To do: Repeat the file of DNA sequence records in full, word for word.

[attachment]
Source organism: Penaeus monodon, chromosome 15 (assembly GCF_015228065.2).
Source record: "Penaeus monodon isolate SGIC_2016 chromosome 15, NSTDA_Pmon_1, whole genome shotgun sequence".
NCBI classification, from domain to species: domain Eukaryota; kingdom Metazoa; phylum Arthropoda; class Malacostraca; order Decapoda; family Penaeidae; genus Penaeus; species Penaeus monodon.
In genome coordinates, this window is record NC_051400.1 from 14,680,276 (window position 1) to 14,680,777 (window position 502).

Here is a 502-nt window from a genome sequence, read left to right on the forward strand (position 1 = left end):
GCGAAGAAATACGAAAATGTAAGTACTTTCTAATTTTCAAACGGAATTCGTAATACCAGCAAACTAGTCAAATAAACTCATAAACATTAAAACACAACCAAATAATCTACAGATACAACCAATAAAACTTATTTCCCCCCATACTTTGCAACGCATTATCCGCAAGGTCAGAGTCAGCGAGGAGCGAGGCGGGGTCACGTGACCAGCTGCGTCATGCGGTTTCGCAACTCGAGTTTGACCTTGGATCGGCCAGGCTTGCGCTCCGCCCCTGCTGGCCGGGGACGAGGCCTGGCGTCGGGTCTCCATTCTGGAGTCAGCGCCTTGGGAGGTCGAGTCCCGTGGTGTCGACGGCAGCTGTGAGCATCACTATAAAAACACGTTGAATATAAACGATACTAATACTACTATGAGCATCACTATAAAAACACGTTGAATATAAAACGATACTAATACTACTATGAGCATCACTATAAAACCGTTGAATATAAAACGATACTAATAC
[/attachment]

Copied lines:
Source organism: Penaeus monodon, chromosome 15 (assembly GCF_015228065.2).
Source record: "Penaeus monodon isolate SGIC_2016 chromosome 15, NSTDA_Pmon_1, whole genome shotgun sequence".
NCBI classification, from domain to species: domain Eukaryota; kingdom Metazoa; phylum Arthropoda; class Malacostraca; order Decapoda; family Penaeidae; genus Penaeus; species Penaeus monodon.
In genome coordinates, this window is record NC_051400.1 from 14,680,276 (window position 1) to 14,680,777 (window position 502).

Here is a 502-nt window from a genome sequence, read left to right on the forward strand (position 1 = left end):
GCGAAGAAATACGAAAATGTAAGTACTTTCTAATTTTCAAACGGAATTCGTAATACCAGCAAACTAGTCAAATAAACTCATAAACATTAAAACACAACCAAATAATCTACAGATACAACCAATAAAACTTATTTCCCCCCATACTTTGCAACGCATTATCCGCAAGGTCAGAGTCAGCGAGGAGCGAGGCGGGGTCACGTGACCAGCTGCGTCATGCGGTTTCGCAACTCGAGTTTGACCTTGGATCGGCCAGGCTTGCGCTCCGCCCCTGCTGGCCGGGGACGAGGCCTGGCGTCGGGTCTCCATTCTGGAGTCAGCGCCTTGGGAGGTCGAGTCCCGTGGTGTCGACGGCAGCTGTGAGCATCACTATAAAAACACGTTGAATATAAACGATACTAATACTACTATGAGCATCACTATAAAAACACGTTGAATATAAAACGATACTAATACTACTATGAGCATCACTATAAAACCGTTGAATATAAAACGATACTAATAC